The effectiveness of traditional methods and altered auditory feedback in improving speech rate and intelligibility in speakers with Parkinson's disease

Anja Lowit, Corinne Dobinson, Claire Timmins, Peter Howell, Bernd Kröger

Research output: Contribution to journalArticle

18 Citations (Scopus)
181 Downloads (Pure)


Communication problems are a frequent symptom for people with Parkinson's disease (PD) which can have a significant impact on their quality-of-life. Deciding on the right management approach can be problematic though, as, with the exception of LSVT (R), very few studies have been published demonstrating the effectiveness of treatment techniques. The aim of this study was to compare traditional rate reduction methods with altered auditory feedback (AAF) with respect to their effectiveness to reduce speech rate and improve intelligibility in speakers with PD. Ten participants underwent both types of treatments in once weekly sessions for 6 weeks. Outcomes measures were speech rate for passage reading as well as intelligibility on both a passage reading and a monologue task. The results showed that, as a group, there was no significant change in either speech rate or intelligibility resulting from either treatment type. However, individual speakers showed improvements in speech performance as a result of each therapy technique. In most cases, these benefits persisted for at least 6 months post-treatment. Possible reasons for the variable response to treatment, as well as issues to consider when planning to use AAF devices in treatment are discussed.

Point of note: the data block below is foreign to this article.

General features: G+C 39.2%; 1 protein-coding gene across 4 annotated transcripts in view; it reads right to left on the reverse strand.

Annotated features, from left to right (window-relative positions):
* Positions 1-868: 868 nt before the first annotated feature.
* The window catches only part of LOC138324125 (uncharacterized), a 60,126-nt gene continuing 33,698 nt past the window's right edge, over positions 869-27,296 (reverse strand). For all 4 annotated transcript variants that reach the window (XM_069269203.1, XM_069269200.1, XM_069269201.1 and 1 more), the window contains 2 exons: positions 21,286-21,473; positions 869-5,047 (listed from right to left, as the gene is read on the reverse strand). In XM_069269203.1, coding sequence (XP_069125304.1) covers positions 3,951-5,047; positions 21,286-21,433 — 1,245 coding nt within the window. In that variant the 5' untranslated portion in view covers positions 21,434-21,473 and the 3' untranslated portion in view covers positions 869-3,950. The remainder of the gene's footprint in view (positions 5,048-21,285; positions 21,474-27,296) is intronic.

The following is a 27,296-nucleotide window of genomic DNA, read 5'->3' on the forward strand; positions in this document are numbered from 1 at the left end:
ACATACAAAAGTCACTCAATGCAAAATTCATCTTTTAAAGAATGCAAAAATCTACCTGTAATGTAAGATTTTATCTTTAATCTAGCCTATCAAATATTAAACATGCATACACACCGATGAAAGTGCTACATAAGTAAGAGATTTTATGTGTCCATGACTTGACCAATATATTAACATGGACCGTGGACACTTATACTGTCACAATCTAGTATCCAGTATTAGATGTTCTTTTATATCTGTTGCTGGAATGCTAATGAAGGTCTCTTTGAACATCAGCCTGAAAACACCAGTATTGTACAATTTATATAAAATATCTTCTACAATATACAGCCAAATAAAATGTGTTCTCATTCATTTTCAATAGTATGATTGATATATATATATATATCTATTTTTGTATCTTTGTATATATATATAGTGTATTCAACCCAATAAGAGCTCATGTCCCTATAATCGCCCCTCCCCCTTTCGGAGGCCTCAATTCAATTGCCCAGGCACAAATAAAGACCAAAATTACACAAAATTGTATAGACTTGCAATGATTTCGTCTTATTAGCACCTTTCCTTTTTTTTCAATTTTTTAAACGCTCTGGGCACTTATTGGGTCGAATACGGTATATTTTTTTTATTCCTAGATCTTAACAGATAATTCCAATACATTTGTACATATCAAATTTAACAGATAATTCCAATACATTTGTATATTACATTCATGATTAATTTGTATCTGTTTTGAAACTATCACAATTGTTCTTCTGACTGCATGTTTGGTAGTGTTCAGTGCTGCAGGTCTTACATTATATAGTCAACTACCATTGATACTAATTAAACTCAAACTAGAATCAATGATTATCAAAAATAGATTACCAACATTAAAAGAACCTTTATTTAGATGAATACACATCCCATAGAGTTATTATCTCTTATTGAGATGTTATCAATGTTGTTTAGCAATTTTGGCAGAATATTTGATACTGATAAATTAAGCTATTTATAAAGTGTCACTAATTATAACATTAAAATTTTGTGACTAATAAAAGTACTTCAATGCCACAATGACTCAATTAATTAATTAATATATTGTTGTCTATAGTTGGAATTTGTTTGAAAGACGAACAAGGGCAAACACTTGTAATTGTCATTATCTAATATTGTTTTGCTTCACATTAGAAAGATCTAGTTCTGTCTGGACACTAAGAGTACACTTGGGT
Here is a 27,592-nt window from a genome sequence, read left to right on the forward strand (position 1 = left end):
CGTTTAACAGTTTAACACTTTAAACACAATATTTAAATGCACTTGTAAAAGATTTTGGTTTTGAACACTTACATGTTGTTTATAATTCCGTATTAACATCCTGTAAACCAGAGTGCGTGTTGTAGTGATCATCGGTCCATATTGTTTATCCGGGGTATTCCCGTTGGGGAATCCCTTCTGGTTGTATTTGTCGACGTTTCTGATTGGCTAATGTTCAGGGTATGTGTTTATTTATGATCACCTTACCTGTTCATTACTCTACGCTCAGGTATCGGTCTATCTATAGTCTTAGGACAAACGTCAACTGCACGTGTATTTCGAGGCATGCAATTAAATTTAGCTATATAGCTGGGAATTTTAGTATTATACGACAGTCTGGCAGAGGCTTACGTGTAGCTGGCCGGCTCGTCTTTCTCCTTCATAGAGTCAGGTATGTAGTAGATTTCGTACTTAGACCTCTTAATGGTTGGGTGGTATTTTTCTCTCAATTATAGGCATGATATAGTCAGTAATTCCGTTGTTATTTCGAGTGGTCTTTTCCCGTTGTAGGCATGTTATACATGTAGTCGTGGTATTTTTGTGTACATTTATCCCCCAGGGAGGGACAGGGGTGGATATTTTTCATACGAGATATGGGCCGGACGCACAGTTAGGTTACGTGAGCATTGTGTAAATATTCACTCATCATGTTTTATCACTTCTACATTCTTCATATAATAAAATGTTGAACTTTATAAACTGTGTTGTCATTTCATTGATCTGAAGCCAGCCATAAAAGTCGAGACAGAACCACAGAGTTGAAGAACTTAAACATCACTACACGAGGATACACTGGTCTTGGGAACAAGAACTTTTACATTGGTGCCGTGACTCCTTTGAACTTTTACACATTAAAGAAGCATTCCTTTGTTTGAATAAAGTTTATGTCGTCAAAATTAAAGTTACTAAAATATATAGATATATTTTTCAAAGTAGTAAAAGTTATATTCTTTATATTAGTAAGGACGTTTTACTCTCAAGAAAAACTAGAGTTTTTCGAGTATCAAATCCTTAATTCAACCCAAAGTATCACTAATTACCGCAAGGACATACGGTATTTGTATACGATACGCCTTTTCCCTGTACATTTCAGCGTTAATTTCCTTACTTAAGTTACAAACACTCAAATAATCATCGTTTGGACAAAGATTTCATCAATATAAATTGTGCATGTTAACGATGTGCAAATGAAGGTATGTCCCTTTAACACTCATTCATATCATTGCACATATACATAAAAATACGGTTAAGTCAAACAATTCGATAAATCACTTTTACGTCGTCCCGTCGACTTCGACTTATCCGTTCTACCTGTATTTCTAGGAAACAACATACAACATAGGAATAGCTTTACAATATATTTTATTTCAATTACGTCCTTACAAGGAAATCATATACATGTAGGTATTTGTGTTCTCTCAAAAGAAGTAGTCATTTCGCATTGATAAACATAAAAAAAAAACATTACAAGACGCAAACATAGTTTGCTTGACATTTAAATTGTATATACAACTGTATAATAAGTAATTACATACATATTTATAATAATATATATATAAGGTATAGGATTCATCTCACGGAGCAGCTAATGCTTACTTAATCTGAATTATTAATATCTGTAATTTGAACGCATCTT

Original languageEnglish
Pages (from-to)426-436
Number of pages11
JournalInternational Journal of Speech-Language Pathology
Issue number5
Publication statusPublished - Oct 2010


  • Parkinson’s disease
  • altered auditory feedback
  • rate reduction
  • treatment effectiveness

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